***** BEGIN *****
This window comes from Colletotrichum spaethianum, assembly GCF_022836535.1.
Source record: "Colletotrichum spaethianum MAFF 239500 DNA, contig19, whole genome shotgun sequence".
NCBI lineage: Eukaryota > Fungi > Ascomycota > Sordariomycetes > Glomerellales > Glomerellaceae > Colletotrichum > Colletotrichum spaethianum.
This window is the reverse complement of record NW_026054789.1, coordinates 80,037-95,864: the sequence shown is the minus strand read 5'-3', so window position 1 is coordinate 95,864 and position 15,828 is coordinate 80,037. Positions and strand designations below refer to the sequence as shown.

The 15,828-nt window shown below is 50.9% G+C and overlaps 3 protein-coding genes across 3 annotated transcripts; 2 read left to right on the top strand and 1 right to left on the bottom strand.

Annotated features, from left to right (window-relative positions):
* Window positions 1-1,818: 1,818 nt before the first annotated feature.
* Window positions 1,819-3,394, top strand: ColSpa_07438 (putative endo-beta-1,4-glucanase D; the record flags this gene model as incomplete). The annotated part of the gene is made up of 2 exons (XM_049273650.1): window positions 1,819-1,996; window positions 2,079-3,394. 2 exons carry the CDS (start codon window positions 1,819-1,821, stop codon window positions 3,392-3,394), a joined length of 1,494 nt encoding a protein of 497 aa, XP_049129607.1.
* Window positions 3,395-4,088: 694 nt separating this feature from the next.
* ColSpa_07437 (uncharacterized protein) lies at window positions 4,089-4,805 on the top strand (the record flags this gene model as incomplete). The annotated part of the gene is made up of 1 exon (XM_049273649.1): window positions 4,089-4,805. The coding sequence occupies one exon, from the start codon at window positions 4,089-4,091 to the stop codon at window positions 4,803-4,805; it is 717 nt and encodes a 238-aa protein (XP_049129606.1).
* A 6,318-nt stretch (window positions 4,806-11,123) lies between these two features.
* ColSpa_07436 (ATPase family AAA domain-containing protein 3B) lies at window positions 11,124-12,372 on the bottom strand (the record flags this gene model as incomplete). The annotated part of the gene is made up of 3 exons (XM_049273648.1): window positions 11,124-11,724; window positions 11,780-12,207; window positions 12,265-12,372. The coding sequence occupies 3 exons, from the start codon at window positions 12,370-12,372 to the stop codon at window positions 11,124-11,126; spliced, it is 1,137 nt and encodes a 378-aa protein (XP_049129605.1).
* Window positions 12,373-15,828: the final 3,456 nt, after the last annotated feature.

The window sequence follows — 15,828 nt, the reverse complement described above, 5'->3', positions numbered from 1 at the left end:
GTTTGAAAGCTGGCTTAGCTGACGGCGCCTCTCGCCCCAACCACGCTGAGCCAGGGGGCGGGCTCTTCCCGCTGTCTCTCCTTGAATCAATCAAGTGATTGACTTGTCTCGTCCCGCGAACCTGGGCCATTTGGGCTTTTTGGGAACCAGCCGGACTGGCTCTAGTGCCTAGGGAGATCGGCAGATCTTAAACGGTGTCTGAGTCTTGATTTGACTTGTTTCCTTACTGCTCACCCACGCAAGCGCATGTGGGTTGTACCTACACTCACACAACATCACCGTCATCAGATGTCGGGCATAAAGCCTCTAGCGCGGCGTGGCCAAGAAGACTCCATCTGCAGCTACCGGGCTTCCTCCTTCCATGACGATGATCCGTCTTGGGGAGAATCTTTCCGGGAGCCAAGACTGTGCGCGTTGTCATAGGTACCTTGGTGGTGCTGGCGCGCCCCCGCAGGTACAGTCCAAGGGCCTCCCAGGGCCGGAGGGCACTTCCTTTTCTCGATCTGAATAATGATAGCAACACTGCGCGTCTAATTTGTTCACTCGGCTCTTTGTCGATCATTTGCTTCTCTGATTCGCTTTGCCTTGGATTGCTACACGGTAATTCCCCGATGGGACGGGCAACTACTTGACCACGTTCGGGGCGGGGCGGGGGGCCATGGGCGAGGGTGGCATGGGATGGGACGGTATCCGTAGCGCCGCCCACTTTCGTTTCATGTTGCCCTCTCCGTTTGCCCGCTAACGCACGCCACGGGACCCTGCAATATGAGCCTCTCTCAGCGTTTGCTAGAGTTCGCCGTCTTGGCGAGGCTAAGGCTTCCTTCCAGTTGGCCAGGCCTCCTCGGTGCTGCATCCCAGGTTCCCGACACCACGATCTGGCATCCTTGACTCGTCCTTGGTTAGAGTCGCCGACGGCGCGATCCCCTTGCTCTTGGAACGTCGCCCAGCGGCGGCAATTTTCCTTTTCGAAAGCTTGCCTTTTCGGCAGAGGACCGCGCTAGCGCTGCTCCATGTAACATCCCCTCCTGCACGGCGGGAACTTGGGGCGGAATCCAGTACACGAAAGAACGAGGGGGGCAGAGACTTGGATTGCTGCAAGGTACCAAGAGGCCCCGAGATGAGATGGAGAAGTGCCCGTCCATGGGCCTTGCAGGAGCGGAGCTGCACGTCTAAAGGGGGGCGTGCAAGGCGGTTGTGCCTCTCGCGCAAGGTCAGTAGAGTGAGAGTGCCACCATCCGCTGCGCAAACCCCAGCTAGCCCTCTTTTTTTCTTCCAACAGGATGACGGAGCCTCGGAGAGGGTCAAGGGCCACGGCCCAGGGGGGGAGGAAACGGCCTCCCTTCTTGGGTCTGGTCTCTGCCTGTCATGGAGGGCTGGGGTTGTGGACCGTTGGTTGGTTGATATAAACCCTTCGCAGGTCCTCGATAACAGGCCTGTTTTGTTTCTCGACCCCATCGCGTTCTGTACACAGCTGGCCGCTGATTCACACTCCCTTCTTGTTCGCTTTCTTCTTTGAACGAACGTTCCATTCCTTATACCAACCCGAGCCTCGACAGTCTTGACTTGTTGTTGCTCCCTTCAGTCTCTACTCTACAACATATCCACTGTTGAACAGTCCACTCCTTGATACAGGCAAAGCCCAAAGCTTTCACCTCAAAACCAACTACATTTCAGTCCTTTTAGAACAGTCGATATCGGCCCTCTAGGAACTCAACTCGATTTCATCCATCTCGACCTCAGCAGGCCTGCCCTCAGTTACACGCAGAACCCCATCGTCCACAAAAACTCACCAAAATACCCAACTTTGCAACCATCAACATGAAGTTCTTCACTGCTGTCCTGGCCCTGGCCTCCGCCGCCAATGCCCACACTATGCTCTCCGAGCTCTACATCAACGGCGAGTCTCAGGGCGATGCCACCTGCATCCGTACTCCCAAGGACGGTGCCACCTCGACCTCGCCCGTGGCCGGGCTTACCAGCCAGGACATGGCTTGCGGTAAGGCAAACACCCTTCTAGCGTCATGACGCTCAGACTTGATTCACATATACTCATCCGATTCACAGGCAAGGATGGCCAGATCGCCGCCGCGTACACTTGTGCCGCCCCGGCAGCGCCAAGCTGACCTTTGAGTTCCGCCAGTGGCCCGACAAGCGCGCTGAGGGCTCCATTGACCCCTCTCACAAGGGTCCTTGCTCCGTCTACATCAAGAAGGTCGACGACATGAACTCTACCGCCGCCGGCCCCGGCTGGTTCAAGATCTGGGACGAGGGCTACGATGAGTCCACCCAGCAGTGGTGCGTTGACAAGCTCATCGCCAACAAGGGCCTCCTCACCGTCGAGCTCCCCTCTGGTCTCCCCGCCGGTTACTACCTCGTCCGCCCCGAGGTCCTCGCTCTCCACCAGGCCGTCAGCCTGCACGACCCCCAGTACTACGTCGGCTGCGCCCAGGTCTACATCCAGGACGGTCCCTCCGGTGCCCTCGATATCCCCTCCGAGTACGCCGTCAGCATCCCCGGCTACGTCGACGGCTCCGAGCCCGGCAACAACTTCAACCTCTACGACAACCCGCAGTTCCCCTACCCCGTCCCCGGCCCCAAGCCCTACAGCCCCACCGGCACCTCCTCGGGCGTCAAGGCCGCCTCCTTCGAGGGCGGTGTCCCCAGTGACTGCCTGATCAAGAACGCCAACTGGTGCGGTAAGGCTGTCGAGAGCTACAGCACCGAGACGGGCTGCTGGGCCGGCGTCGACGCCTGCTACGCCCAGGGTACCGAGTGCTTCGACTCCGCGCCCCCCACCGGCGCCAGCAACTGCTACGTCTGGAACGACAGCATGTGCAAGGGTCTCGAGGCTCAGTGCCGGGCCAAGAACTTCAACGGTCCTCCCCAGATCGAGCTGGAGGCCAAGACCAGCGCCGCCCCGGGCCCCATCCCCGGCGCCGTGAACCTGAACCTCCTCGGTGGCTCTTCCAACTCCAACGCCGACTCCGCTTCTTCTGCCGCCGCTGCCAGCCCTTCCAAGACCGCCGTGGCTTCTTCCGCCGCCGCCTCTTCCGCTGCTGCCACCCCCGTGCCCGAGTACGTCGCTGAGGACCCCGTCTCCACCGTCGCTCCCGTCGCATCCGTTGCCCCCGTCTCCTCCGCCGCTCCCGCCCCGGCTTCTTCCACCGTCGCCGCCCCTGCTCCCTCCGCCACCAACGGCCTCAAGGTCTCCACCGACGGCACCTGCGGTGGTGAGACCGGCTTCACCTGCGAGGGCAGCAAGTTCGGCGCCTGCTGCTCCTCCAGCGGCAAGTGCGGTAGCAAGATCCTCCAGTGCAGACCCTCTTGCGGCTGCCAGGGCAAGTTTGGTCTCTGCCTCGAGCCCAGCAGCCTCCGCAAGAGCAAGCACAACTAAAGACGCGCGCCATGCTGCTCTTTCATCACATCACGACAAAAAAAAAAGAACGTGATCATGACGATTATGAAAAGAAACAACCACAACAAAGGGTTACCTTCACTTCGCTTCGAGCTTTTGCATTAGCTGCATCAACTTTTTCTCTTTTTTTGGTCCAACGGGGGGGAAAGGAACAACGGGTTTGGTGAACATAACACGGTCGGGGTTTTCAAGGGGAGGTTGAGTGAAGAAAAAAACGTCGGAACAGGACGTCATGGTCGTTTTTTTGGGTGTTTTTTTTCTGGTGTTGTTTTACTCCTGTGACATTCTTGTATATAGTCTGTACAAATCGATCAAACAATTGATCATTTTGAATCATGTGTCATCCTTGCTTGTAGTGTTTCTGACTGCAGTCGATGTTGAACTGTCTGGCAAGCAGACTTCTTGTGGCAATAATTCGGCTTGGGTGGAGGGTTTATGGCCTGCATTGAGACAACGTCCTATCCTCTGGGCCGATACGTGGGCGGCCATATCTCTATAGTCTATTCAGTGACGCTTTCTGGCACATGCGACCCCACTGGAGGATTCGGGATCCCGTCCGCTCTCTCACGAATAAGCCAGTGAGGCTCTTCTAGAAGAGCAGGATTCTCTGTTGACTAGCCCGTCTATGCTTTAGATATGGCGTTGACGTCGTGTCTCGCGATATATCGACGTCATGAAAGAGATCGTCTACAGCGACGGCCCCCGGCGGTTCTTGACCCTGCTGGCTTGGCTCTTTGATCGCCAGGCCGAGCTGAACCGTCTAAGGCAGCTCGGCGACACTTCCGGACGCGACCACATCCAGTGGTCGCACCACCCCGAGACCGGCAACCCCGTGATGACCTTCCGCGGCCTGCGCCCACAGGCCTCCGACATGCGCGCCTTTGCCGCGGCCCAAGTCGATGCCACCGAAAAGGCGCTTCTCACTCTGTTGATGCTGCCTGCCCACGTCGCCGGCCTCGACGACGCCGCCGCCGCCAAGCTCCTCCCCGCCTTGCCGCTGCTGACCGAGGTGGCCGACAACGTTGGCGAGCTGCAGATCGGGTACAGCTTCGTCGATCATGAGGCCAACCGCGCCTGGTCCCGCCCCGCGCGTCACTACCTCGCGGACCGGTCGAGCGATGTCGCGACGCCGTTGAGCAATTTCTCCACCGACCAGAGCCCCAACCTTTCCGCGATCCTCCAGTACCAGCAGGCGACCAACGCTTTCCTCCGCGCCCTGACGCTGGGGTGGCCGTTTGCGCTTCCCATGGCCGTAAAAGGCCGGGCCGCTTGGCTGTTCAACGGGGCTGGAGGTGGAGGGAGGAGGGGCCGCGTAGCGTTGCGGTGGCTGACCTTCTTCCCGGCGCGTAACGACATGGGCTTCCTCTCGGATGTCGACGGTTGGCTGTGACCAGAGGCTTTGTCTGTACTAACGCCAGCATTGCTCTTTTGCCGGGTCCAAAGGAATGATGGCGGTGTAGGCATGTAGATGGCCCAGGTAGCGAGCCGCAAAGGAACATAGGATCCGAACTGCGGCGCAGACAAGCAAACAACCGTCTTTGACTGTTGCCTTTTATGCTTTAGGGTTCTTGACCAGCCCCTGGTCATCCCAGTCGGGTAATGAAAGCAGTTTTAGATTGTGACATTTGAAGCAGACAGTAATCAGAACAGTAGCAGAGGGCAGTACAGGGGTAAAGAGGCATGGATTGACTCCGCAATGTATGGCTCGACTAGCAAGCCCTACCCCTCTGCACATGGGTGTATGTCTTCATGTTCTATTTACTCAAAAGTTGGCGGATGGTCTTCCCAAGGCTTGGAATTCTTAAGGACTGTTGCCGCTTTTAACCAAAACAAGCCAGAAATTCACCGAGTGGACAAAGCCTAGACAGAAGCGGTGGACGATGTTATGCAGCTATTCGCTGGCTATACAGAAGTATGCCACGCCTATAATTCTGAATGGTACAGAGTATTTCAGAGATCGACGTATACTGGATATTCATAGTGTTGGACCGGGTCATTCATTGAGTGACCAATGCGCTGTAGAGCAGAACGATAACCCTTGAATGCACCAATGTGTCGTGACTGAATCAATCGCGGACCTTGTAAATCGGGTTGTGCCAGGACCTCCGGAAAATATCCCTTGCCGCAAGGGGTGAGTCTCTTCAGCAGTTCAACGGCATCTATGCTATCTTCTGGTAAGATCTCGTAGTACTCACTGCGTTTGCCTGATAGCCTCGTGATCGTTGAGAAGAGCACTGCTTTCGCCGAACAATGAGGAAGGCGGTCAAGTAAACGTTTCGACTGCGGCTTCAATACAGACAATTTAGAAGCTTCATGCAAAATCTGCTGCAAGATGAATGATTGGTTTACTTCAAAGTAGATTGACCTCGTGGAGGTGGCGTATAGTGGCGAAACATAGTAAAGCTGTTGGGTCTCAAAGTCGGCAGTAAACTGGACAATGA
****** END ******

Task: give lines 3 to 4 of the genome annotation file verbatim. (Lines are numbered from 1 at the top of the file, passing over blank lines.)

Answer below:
NCBI lineage: Eukaryota > Fungi > Ascomycota > Sordariomycetes > Glomerellales > Glomerellaceae > Colletotrichum > Colletotrichum spaethianum.
This window is the reverse complement of record NW_026054789.1, coordinates 80,037-95,864: the sequence shown is the minus strand read 5'-3', so window position 1 is coordinate 95,864 and position 15,828 is coordinate 80,037. Positions and strand designations below refer to the sequence as shown.